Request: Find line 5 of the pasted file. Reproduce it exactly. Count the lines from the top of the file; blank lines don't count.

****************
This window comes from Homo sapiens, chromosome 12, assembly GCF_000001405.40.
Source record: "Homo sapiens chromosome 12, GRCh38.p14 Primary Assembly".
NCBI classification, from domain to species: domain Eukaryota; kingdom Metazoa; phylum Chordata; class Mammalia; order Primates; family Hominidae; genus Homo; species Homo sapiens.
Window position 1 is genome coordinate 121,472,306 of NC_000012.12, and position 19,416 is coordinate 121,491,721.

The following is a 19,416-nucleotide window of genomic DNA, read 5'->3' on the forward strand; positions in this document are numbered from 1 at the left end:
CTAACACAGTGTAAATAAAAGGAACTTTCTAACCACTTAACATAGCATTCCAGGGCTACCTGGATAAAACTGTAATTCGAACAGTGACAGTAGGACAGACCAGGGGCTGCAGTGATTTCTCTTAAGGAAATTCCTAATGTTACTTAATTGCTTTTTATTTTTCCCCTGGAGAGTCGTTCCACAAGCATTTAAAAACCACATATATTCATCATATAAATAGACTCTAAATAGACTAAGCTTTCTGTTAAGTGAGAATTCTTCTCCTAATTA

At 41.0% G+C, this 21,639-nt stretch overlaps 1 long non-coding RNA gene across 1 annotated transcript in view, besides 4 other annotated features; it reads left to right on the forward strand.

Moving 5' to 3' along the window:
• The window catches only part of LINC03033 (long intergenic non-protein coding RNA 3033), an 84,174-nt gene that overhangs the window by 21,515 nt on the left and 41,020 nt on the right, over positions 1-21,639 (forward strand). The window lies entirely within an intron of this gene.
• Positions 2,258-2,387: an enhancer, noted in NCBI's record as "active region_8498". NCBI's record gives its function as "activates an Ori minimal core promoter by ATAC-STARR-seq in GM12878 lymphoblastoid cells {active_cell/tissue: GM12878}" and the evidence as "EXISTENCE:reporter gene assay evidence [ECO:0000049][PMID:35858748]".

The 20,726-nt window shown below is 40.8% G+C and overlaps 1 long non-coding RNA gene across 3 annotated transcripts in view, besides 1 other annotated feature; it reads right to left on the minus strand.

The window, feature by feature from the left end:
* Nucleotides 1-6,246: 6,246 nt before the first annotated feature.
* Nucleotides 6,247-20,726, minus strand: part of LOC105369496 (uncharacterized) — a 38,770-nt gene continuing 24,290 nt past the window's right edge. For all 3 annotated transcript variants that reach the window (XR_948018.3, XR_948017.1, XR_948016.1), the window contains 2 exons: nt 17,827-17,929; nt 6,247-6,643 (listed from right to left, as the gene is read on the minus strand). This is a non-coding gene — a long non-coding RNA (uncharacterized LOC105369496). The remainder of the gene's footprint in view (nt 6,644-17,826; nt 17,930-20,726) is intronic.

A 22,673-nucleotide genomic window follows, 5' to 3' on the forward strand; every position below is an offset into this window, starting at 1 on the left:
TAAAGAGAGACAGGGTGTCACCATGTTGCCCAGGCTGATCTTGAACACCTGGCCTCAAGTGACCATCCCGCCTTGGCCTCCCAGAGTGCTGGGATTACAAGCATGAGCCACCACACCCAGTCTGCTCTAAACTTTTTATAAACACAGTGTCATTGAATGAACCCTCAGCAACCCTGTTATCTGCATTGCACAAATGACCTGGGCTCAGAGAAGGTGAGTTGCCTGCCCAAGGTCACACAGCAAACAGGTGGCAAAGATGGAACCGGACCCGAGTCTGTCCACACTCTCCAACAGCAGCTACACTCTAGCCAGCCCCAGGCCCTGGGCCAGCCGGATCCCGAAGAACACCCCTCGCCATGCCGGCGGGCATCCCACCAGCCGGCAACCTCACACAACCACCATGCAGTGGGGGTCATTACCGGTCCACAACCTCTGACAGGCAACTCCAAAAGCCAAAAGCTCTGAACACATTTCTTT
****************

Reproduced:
The following is a 19,416-nucleotide window of genomic DNA, read 5'->3' on the forward strand; positions in this document are numbered from 1 at the left end: